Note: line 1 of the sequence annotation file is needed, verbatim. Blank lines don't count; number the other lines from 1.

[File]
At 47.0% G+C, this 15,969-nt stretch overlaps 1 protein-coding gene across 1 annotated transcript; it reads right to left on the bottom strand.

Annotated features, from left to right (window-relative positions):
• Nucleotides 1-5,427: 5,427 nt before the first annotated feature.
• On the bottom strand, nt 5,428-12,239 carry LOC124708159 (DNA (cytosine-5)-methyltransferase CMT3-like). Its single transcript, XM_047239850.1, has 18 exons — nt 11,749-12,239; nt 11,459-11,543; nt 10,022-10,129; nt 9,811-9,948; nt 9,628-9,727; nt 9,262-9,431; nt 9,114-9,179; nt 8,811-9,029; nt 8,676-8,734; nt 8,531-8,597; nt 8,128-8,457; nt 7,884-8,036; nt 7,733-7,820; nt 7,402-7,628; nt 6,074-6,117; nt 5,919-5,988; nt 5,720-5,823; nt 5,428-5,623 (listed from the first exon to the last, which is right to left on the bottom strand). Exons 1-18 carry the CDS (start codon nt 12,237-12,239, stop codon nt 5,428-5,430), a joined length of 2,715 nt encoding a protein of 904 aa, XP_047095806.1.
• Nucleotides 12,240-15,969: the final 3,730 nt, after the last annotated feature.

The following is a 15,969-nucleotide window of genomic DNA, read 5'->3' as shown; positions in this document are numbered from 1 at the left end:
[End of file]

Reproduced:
At 47.0% G+C, this 15,969-nt stretch overlaps 1 protein-coding gene across 1 annotated transcript; it reads right to left on the bottom strand.